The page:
Saturday, March 26, 2011

Testing Spring Web Service endpoint

In previous post we have covered very interesting approach to build SOAP web services using lightweight by very powerful Spring Web Services framework. To wrap it up, let me show how easy you can test your web services.

Let me start with Spring context for test case (which is 99% the copy-paste from previous post).





Let us save this context to /src/test/resources/META-INF/spring-context.xml. There are two minor differences (comparing to initial one):
  • element <ws:static-wsdl/> has been removed
  • element <bean id="schema" ... /> has been added
Having context prepared, let us move on to test case itself.
package org.example;

import static;
import static org.example.SoapActionRequestCreator.withPayload;


import org.junit.Test;
import org.junit.runner.RunWith;
import org.springframework.beans.factory.annotation.Autowired;
import org.springframework.context.ApplicationContext;
import org.springframework.test.context.ContextConfiguration;
import org.springframework.test.context.junit4.SpringJUnit4ClassRunner;

@RunWith( SpringJUnit4ClassRunner.class )
@ContextConfiguration( locations = "/META-INF/spring-context.xml" )
public class UserProfileEndpointTestCase {
    @Autowired private ApplicationContext applicationContext;
    @Autowired private Resource schema;
    private MockWebServiceClient client; 

    public void setUp() {
        client = MockWebServiceClient.createClient( applicationContext );
    public void testServiceCall() throws IOException {
        final Resource payload = applicationContext.getResource( "Request.xml" );
        client.sendRequest( withPayload( "UserProfile", request ) ).   
            andExpect( validPayload( schema ) ); 
This particular example does send request to SOAP web service and ensures that response is valid (against XSD schema), all that by leveraging Spring Web Services test scaffolding. There is one class which requires a bit of explanation: org.example.SoapActionRequestCreator. Nevertheless Spring Web Services provides rich set of payload builders, I didn't find the one which allows to pass SOAP action into request. So this small utility class has been developed. Here is a code for it:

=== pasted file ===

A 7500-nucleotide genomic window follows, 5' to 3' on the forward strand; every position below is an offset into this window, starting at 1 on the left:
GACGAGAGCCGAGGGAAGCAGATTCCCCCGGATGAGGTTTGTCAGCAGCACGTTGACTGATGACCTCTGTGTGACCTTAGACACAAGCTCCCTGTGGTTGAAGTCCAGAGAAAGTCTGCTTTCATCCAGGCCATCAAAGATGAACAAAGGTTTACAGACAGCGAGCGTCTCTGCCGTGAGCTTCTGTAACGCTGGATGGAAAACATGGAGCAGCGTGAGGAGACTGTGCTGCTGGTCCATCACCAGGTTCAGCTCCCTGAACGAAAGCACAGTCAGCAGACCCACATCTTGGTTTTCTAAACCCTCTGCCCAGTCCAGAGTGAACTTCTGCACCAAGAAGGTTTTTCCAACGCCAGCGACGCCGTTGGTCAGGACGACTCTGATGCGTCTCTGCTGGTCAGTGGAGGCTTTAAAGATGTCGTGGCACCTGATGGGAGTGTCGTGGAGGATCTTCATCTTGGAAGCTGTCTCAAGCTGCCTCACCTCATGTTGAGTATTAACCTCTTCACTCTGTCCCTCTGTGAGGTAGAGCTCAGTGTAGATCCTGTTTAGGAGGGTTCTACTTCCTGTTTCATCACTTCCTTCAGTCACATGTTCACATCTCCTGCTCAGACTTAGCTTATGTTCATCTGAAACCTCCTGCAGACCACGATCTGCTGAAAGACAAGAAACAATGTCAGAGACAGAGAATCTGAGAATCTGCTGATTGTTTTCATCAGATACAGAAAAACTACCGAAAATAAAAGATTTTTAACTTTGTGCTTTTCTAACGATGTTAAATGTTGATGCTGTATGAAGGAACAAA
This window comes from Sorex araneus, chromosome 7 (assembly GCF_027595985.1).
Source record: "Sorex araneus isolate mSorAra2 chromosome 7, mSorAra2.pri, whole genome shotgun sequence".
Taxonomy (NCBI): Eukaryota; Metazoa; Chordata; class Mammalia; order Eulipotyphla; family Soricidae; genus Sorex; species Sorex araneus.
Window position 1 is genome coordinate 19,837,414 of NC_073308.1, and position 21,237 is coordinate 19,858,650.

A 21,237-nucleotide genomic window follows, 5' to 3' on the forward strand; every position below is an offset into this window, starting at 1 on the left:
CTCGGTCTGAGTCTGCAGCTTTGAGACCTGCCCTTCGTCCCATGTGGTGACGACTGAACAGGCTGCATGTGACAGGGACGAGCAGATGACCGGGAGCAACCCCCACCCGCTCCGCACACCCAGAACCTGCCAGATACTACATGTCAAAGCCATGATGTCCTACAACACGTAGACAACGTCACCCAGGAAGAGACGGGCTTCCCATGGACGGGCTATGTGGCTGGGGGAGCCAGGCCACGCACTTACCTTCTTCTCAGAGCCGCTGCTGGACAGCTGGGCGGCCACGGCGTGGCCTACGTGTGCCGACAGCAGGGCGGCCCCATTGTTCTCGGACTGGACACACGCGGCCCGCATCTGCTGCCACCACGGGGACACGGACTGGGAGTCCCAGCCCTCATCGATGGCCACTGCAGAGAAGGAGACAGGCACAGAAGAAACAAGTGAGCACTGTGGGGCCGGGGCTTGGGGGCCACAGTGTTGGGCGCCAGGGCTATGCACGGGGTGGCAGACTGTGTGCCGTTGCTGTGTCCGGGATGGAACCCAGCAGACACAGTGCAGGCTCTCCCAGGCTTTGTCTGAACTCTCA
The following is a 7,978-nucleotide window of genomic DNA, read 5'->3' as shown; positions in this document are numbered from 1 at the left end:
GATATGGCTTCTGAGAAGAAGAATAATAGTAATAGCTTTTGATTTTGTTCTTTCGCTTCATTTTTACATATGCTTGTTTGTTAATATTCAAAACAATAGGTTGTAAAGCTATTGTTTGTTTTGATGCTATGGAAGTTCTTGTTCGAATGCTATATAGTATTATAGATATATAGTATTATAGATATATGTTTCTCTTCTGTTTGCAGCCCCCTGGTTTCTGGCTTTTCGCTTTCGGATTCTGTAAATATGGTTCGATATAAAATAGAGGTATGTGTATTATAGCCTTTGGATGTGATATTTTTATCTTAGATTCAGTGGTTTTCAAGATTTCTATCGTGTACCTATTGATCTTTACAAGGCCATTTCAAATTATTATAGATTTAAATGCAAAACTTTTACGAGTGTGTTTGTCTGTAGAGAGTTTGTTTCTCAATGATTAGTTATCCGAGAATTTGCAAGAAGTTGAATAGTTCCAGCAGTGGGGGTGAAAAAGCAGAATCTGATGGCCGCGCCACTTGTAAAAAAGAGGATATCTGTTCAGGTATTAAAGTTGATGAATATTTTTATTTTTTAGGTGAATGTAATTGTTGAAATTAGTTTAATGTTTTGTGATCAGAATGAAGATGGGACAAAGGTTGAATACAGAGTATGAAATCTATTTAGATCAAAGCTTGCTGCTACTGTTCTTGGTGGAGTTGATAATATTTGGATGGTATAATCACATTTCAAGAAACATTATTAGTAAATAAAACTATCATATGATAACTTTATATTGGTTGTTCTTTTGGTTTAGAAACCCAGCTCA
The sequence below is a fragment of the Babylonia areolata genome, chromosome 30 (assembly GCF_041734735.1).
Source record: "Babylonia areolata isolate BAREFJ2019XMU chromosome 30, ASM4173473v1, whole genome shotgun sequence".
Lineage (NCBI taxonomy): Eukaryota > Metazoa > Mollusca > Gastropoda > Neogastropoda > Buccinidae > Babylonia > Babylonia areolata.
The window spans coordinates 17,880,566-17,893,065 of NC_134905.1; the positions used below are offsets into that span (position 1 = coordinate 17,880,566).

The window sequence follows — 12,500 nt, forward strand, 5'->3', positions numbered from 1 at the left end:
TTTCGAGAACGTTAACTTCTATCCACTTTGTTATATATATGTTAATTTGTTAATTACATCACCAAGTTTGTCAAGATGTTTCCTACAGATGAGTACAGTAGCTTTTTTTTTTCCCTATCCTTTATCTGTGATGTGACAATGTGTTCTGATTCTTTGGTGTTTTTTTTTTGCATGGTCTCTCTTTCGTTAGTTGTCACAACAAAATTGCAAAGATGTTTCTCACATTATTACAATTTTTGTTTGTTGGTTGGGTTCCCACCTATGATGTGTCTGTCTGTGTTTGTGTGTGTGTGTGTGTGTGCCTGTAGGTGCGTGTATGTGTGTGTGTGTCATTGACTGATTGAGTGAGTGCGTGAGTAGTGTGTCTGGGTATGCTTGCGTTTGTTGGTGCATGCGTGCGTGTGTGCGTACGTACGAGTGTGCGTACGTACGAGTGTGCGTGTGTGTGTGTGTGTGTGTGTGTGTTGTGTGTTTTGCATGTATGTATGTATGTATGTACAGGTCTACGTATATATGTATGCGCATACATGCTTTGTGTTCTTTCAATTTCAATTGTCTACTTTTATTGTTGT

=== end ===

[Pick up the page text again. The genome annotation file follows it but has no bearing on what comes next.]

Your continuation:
package org.example;


import org.springframework.util.Assert;
import org.springframework.xml.transform.ResourceSource;

public class SoapActionRequestCreator implements RequestCreator {
    private final WebServiceMessageCreator adaptee;
    private final String action;
    private SoapActionRequestCreator ( final String action, 
            final WebServiceMessageCreator adaptee ) {
        this.action = action;
        this.adaptee = adaptee;

    public static RequestCreator withPayload( final String action, 
            final Resource payload )throws IOException {
        Assert.notNull(payload, "'payload' must not be null");
        return new SoapActionRequestCreator( 
            action, new PayloadMessageCreator( new ResourceSource( payload ) ) );
    public WebServiceMessage createRequest( 
            final WebServiceMessageFactory messageFactory ) throws IOException {
        final WebServiceMessage message = adaptee.createMessage( messageFactory );
        Assert.isInstanceOf( SoapMessage.class, message );

        if( message instanceof SoapMessage ) {
            ( ( SoapMessage )message ).setSoapAction( action );
        return message;